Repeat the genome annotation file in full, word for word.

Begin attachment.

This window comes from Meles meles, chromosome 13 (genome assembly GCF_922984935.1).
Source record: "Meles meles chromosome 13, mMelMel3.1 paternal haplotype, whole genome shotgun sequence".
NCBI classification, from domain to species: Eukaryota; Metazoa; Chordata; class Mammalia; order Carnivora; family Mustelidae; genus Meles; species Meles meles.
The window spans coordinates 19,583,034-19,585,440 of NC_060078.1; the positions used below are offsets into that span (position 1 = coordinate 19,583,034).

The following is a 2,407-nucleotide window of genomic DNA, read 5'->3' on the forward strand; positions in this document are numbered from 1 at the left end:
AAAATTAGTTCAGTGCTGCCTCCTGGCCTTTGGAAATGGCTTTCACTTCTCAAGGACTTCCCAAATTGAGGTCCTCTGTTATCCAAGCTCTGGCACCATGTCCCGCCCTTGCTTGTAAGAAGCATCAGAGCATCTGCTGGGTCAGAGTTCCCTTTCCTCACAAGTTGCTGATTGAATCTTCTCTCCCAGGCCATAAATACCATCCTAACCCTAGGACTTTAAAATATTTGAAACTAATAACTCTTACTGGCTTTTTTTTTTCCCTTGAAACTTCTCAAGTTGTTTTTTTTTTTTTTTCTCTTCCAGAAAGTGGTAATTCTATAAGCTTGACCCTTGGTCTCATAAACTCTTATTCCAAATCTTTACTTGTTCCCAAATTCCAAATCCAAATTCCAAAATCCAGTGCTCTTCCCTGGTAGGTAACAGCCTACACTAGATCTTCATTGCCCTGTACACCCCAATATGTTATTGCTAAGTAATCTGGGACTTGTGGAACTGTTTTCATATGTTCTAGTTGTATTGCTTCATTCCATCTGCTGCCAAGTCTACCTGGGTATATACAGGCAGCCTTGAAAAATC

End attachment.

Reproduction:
This window comes from Meles meles, chromosome 13 (genome assembly GCF_922984935.1).
Source record: "Meles meles chromosome 13, mMelMel3.1 paternal haplotype, whole genome shotgun sequence".
NCBI classification, from domain to species: Eukaryota; Metazoa; Chordata; class Mammalia; order Carnivora; family Mustelidae; genus Meles; species Meles meles.
The window spans coordinates 19,583,034-19,585,440 of NC_060078.1; the positions used below are offsets into that span (position 1 = coordinate 19,583,034).

The following is a 2,407-nucleotide window of genomic DNA, read 5'->3' on the forward strand; positions in this document are numbered from 1 at the left end:
AAAATTAGTTCAGTGCTGCCTCCTGGCCTTTGGAAATGGCTTTCACTTCTCAAGGACTTCCCAAATTGAGGTCCTCTGTTATCCAAGCTCTGGCACCATGTCCCGCCCTTGCTTGTAAGAAGCATCAGAGCATCTGCTGGGTCAGAGTTCCCTTTCCTCACAAGTTGCTGATTGAATCTTCTCTCCCAGGCCATAAATACCATCCTAACCCTAGGACTTTAAAATATTTGAAACTAATAACTCTTACTGGCTTTTTTTTTTCCCTTGAAACTTCTCAAGTTGTTTTTTTTTTTTTTTCTCTTCCAGAAAGTGGTAATTCTATAAGCTTGACCCTTGGTCTCATAAACTCTTATTCCAAATCTTTACTTGTTCCCAAATTCCAAATCCAAATTCCAAAATCCAGTGCTCTTCCCTGGTAGGTAACAGCCTACACTAGATCTTCATTGCCCTGTACACCCCAATATGTTATTGCTAAGTAATCTGGGACTTGTGGAACTGTTTTCATATGTTCTAGTTGTATTGCTTCATTCCATCTGCTGCCAAGTCTACCTGGGTATATACAGGCAGCCTTGAAAAATC